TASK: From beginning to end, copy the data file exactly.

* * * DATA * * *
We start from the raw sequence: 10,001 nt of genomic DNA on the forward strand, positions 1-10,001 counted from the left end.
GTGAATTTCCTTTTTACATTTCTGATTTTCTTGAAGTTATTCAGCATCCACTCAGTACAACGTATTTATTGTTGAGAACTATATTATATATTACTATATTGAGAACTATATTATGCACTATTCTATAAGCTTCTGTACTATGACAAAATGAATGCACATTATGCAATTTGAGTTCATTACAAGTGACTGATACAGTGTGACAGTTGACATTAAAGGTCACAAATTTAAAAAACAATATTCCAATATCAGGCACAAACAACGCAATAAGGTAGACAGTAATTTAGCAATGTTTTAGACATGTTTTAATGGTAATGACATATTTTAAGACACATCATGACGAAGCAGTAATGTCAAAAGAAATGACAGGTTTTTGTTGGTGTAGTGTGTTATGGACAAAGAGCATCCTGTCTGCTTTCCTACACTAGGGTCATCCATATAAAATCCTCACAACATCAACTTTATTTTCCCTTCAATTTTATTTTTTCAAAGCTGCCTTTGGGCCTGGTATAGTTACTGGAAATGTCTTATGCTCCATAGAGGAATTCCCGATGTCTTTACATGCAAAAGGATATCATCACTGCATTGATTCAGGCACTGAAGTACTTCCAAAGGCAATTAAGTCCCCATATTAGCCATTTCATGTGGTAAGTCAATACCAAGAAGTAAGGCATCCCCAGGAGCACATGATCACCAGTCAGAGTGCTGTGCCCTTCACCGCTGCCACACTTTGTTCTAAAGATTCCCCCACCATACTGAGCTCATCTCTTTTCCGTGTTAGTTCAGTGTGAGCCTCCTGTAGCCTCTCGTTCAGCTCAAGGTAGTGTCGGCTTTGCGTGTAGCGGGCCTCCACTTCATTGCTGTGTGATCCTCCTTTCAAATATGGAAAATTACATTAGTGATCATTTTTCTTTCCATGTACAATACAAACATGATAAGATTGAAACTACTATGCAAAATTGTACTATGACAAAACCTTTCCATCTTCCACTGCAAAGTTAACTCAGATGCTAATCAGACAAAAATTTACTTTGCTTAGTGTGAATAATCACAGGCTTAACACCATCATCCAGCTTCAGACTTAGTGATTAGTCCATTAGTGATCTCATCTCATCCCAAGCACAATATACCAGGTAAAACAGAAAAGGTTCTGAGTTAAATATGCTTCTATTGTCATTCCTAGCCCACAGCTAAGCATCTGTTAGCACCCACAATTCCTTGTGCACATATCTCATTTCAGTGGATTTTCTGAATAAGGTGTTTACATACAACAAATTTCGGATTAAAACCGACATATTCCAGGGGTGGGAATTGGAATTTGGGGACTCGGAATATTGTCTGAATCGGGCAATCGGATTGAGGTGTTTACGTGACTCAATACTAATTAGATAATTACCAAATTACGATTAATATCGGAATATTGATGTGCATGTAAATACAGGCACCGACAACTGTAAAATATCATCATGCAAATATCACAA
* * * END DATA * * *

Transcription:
We start from the raw sequence: 10,001 nt of genomic DNA on the forward strand, positions 1-10,001 counted from the left end.
GTGAATTTCCTTTTTACATTTCTGATTTTCTTGAAGTTATTCAGCATCCACTCAGTACAACGTATTTATTGTTGAGAACTATATTATATATTACTATATTGAGAACTATATTATGCACTATTCTATAAGCTTCTGTACTATGACAAAATGAATGCACATTATGCAATTTGAGTTCATTACAAGTGACTGATACAGTGTGACAGTTGACATTAAAGGTCACAAATTTAAAAAACAATATTCCAATATCAGGCACAAACAACGCAATAAGGTAGACAGTAATTTAGCAATGTTTTAGACATGTTTTAATGGTAATGACATATTTTAAGACACATCATGACGAAGCAGTAATGTCAAAAGAAATGACAGGTTTTTGTTGGTGTAGTGTGTTATGGACAAAGAGCATCCTGTCTGCTTTCCTACACTAGGGTCATCCATATAAAATCCTCACAACATCAACTTTATTTTCCCTTCAATTTTATTTTTTCAAAGCTGCCTTTGGGCCTGGTATAGTTACTGGAAATGTCTTATGCTCCATAGAGGAATTCCCGATGTCTTTACATGCAAAAGGATATCATCACTGCATTGATTCAGGCACTGAAGTACTTCCAAAGGCAATTAAGTCCCCATATTAGCCATTTCATGTGGTAAGTCAATACCAAGAAGTAAGGCATCCCCAGGAGCACATGATCACCAGTCAGAGTGCTGTGCCCTTCACCGCTGCCACACTTTGTTCTAAAGATTCCCCCACCATACTGAGCTCATCTCTTTTCCGTGTTAGTTCAGTGTGAGCCTCCTGTAGCCTCTCGTTCAGCTCAAGGTAGTGTCGGCTTTGCGTGTAGCGGGCCTCCACTTCATTGCTGTGTGATCCTCCTTTCAAATATGGAAAATTACATTAGTGATCATTTTTCTTTCCATGTACAATACAAACATGATAAGATTGAAACTACTATGCAAAATTGTACTATGACAAAACCTTTCCATCTTCCACTGCAAAGTTAACTCAGATGCTAATCAGACAAAAATTTACTTTGCTTAGTGTGAATAATCACAGGCTTAACACCATCATCCAGCTTCAGACTTAGTGATTAGTCCATTAGTGATCTCATCTCATCCCAAGCACAATATACCAGGTAAAACAGAAAAGGTTCTGAGTTAAATATGCTTCTATTGTCATTCCTAGCCCACAGCTAAGCATCTGTTAGCACCCACAATTCCTTGTGCACATATCTCATTTCAGTGGATTTTCTGAATAAGGTGTTTACATACAACAAATTTCGGATTAAAACCGACATATTCCAGGGGTGGGAATTGGAATTTGGGGACTCGGAATATTGTCTGAATCGGGCAATCGGATTGAGGTGTTTACGTGACTCAATACTAATTAGATAATTACCAAATTACGATTAATATCGGAATATTGATGTGCATGTAAATACAGGCACCGACAACTGTAAAATATCATCATGCAAATATCACAA